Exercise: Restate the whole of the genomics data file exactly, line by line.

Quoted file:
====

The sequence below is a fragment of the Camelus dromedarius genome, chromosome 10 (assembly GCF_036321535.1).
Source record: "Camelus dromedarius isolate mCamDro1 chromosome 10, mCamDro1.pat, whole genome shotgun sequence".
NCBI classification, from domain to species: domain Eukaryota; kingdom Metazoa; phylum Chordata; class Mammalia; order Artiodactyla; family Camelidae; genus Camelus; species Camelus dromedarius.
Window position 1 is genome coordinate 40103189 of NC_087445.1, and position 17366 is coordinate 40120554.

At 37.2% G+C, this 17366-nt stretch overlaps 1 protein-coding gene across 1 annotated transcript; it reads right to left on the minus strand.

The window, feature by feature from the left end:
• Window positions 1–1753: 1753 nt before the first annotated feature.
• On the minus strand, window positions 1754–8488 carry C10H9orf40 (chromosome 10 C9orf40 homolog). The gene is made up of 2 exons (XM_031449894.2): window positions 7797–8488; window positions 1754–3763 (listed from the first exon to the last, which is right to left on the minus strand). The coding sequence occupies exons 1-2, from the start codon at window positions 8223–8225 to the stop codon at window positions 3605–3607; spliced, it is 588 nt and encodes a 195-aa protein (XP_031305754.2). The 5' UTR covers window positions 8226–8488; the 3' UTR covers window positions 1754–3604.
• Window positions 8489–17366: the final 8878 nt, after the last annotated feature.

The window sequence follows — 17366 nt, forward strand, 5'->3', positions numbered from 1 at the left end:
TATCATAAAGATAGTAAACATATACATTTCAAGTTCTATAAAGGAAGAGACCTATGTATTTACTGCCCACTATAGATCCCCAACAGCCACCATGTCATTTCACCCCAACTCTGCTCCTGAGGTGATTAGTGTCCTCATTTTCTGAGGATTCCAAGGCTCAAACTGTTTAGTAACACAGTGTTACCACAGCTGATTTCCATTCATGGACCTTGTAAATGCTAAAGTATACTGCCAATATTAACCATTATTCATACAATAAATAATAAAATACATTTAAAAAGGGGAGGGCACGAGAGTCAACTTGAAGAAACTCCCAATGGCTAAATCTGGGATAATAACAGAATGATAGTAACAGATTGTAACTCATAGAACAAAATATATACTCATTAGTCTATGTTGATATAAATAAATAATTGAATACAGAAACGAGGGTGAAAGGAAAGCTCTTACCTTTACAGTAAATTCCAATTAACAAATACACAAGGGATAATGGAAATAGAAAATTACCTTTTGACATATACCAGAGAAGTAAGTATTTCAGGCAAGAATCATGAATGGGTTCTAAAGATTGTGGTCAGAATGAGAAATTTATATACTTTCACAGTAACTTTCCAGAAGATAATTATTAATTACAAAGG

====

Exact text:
The sequence below is a fragment of the Camelus dromedarius genome, chromosome 10 (assembly GCF_036321535.1).
Source record: "Camelus dromedarius isolate mCamDro1 chromosome 10, mCamDro1.pat, whole genome shotgun sequence".
NCBI classification, from domain to species: domain Eukaryota; kingdom Metazoa; phylum Chordata; class Mammalia; order Artiodactyla; family Camelidae; genus Camelus; species Camelus dromedarius.
Window position 1 is genome coordinate 40103189 of NC_087445.1, and position 17366 is coordinate 40120554.

At 37.2% G+C, this 17366-nt stretch overlaps 1 protein-coding gene across 1 annotated transcript; it reads right to left on the minus strand.

The window, feature by feature from the left end:
• Window positions 1–1753: 1753 nt before the first annotated feature.
• On the minus strand, window positions 1754–8488 carry C10H9orf40 (chromosome 10 C9orf40 homolog). The gene is made up of 2 exons (XM_031449894.2): window positions 7797–8488; window positions 1754–3763 (listed from the first exon to the last, which is right to left on the minus strand). The coding sequence occupies exons 1-2, from the start codon at window positions 8223–8225 to the stop codon at window positions 3605–3607; spliced, it is 588 nt and encodes a 195-aa protein (XP_031305754.2). The 5' UTR covers window positions 8226–8488; the 3' UTR covers window positions 1754–3604.
• Window positions 8489–17366: the final 8878 nt, after the last annotated feature.

The window sequence follows — 17366 nt, forward strand, 5'->3', positions numbered from 1 at the left end:
TATCATAAAGATAGTAAACATATACATTTCAAGTTCTATAAAGGAAGAGACCTATGTATTTACTGCCCACTATAGATCCCCAACAGCCACCATGTCATTTCACCCCAACTCTGCTCCTGAGGTGATTAGTGTCCTCATTTTCTGAGGATTCCAAGGCTCAAACTGTTTAGTAACACAGTGTTACCACAGCTGATTTCCATTCATGGACCTTGTAAATGCTAAAGTATACTGCCAATATTAACCATTATTCATACAATAAATAATAAAATACATTTAAAAAGGGGAGGGCACGAGAGTCAACTTGAAGAAACTCCCAATGGCTAAATCTGGGATAATAACAGAATGATAGTAACAGATTGTAACTCATAGAACAAAATATATACTCATTAGTCTATGTTGATATAAATAAATAATTGAATACAGAAACGAGGGTGAAAGGAAAGCTCTTACCTTTACAGTAAATTCCAATTAACAAATACACAAGGGATAATGGAAATAGAAAATTACCTTTTGACATATACCAGAGAAGTAAGTATTTCAGGCAAGAATCATGAATGGGTTCTAAAGATTGTGGTCAGAATGAGAAATTTATATACTTTCACAGTAACTTTCCAGAAGATAATTATTAATTACAAAGG